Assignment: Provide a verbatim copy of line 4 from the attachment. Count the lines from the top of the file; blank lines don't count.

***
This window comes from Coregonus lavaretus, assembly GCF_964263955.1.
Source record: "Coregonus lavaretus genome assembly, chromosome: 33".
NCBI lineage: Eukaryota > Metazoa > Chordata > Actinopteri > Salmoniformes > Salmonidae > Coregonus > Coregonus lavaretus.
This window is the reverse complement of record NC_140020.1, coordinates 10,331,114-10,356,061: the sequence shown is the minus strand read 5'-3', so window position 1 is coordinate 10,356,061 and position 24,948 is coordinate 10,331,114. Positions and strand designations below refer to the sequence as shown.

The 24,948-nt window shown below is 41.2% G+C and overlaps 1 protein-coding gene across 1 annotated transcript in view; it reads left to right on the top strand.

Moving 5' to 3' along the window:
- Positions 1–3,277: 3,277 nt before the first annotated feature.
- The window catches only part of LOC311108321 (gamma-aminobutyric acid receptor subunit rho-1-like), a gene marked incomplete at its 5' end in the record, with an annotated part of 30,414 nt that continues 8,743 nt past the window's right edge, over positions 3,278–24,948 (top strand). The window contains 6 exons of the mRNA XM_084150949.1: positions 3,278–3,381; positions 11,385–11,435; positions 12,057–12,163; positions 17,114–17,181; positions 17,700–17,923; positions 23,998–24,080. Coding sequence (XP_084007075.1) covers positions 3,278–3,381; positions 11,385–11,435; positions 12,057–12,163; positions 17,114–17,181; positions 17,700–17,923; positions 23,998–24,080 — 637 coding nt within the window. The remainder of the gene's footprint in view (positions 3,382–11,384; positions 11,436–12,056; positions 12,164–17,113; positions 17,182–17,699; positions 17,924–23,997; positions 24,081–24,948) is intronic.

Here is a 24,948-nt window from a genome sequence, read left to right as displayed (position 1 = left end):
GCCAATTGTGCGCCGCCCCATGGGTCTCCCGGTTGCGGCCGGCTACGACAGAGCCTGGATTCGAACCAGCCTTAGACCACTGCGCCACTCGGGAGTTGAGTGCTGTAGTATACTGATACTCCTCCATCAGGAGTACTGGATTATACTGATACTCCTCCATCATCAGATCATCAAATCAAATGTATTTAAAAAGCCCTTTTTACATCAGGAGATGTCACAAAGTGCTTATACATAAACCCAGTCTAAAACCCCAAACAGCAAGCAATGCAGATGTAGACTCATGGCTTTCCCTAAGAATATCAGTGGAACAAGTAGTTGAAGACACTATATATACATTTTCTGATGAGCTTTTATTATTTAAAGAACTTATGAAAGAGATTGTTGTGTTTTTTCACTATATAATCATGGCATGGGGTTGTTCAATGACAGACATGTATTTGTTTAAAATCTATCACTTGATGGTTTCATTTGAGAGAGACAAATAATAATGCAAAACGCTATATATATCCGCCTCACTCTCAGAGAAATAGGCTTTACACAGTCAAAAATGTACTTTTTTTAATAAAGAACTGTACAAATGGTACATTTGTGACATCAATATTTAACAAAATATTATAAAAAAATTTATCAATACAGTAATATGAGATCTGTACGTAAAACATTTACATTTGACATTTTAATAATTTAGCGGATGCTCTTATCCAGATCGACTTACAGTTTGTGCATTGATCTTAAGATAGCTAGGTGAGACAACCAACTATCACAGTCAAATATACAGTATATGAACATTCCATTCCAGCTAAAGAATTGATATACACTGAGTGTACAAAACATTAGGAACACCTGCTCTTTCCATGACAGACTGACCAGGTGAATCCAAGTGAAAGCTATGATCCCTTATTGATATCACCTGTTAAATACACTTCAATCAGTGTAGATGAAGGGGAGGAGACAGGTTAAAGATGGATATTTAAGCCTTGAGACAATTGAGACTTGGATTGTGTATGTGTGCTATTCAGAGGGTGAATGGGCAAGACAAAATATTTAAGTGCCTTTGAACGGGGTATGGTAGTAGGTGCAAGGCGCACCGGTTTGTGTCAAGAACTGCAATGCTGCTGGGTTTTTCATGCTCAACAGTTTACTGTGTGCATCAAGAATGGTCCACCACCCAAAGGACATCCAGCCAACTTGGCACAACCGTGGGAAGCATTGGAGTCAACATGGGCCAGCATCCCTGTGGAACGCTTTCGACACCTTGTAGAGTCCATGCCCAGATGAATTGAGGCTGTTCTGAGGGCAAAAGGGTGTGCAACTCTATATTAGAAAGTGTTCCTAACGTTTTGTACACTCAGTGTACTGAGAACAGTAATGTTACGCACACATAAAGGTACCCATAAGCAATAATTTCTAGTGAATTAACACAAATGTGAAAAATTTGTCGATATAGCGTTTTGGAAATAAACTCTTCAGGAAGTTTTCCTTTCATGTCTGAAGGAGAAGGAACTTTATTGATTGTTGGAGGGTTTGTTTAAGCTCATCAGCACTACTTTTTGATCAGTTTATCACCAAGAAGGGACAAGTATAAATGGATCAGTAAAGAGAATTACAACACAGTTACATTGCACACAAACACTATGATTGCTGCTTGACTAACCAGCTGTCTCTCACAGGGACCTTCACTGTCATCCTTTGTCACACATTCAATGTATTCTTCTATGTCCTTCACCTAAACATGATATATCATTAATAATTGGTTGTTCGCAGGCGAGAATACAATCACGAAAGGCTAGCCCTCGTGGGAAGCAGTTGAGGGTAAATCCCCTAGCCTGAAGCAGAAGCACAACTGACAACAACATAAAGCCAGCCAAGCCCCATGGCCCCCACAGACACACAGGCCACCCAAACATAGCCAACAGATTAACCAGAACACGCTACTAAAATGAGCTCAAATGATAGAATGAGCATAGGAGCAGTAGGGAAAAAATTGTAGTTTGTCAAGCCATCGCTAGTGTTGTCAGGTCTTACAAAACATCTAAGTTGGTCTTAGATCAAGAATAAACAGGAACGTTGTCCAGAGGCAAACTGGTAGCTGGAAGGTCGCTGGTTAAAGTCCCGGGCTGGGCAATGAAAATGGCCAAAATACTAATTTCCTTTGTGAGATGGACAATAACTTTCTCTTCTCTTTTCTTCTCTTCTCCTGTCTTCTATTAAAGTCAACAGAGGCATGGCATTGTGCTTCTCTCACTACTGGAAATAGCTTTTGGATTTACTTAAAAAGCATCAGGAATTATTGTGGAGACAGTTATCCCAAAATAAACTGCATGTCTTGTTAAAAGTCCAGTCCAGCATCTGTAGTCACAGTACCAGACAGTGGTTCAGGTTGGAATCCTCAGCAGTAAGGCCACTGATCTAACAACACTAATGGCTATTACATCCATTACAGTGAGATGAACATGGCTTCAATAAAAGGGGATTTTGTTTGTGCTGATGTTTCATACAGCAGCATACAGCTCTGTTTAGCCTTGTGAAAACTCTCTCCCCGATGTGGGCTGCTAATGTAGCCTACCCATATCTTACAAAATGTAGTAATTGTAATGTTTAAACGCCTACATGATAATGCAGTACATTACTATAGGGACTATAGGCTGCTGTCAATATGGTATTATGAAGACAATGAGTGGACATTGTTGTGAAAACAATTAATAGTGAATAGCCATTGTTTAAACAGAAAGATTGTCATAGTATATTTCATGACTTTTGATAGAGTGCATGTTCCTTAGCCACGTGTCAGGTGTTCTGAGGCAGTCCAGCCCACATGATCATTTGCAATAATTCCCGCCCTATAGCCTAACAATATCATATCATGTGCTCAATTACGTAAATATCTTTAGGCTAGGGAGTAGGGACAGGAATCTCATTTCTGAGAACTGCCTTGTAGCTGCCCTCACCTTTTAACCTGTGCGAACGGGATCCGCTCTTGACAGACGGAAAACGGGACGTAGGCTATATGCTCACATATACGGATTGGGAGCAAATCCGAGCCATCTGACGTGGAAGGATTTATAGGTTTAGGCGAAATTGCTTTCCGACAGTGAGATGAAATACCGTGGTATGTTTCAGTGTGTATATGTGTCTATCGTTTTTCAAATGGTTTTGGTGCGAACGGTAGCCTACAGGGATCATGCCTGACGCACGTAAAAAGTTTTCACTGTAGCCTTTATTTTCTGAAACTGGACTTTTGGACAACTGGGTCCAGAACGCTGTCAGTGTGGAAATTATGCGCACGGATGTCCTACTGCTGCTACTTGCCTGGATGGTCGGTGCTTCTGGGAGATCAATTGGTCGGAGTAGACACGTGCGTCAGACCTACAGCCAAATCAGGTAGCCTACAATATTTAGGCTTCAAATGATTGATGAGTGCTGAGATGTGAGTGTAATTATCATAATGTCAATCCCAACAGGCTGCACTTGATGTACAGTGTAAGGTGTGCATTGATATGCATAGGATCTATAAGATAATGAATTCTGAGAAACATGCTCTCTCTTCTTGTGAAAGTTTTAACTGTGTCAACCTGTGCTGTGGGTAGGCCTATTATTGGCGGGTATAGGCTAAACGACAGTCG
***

This window is the reverse complement of record NC_140020.1, coordinates 10,331,114-10,356,061: the sequence shown is the minus strand read 5'-3', so window position 1 is coordinate 10,356,061 and position 24,948 is coordinate 10,331,114. Positions and strand designations below refer to the sequence as shown.